Talladega Nights: The Ballad of Ricky Bobby

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Let me say up front: Talladega Nights: The Ballad of Ricky Bobby is a better NASCAR movie than Days of Thunder. Of course, that’s like having better fashion sense than Britney Spears does these days. In absolute terms, this is a big, loud and very dumb Will Ferrell comedy. It’s also funnier than a loud fart at a church social. You know you shouldn’t laugh, but you do.

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Ricky Bobby (Ferrell) is a dim, bellicose NASCAR star with a win-at-all-costs attitude that gains him fans but few friends on the track. His only real friends are his childhood buddy, the even-dimmer Cal Naughton, Jr. (John C. Reilly) and his long-suffering crew chief, Lucius (Michael Clarke Duncan). He meets his wife (Leslie Bibb) when she flashes him in the winner circle and she eventually gives him two latently delinquent sons, Walker and Texas Ranger.

Ricky’s new car owner (Greg Germann) despises his crass, unmanageable driver and conspires to bring in a more marketable property, the very French, very gay Formula 1 driver, Jean Girard (Sacha Baron Cohen). Their rivalry pushes Ricky to take stupid chances (which is really the only kind he can take), leading to a wreck that costs him his job, his wife and his self-confidence. He’s forced to turn to his boozing, womanizing father (Gary Cole) while his mother (Jane Lynch) tries everything she can to keep her two grandchildren from someday being featured on Cops and America’s Most Wanted. Junebug’s Amy Adams is also on hand as a shy girl hiding surprising passions.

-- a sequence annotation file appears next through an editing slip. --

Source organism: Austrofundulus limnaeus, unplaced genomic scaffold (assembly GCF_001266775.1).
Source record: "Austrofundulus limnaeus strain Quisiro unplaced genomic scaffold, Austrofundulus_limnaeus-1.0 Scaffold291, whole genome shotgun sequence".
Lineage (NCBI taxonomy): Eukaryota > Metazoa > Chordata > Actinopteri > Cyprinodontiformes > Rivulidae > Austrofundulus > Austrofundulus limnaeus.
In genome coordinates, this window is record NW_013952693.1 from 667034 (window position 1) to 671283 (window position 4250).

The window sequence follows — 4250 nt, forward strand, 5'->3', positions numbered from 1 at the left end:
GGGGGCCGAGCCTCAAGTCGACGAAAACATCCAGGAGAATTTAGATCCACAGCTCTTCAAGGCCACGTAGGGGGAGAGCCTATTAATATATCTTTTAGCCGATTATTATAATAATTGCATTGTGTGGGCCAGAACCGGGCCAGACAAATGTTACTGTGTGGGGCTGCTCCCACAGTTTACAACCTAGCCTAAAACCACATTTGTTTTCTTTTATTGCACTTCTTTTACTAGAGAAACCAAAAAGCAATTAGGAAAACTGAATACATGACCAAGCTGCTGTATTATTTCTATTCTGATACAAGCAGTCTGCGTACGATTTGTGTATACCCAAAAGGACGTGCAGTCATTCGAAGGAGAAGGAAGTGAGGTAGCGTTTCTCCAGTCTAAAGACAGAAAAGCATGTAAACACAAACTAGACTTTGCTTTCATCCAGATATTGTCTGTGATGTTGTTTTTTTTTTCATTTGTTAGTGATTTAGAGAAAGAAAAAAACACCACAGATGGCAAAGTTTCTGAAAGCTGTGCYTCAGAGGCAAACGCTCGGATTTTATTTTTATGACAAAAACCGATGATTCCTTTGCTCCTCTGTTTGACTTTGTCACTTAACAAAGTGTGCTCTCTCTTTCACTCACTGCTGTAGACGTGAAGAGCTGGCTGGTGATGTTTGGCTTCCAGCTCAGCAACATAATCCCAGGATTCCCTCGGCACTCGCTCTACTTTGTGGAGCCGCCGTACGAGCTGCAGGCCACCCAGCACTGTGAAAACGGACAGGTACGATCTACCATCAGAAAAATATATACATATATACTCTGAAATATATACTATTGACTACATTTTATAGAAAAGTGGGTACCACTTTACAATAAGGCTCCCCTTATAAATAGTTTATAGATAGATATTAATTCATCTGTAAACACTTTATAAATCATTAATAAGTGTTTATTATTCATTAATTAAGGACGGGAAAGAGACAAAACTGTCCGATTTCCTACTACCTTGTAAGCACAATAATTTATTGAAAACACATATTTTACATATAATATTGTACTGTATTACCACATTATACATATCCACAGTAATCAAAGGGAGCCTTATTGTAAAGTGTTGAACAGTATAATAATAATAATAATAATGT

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The movie is somewhat endearing in how it’s willing to sink as low as possible to make us laugh, without actually having a single mean-spirited thought in its developmentally challenged brain. NASCAR, which obviously gave this movie its full cooperation, gets off lightly despite being ripe for a more merciless lampooning. This was probably the price of that full cooperation, which includes appearance by more than one driver as well as both the Fox and NBC broadcasting teams. The film does take aim at NASCAR status as America’s newest and loudest corporate shill, allowing Talladega Nights to get away with shameless product placements in nearly every frame and make it into a punch line.

You don’t have to be a NASCAR fan to get the jokes (and it may be better if you’re not, lest you spend the entire film pointing out the movie’s obvious “mistakes”), but between Will Ferrell’s willingness to go anywhere for a laugh to Sacha Baron Cohen’s absurdly flamboyant accent, there is a movie that deserves a place on everyone’s list of guilty pleasures.

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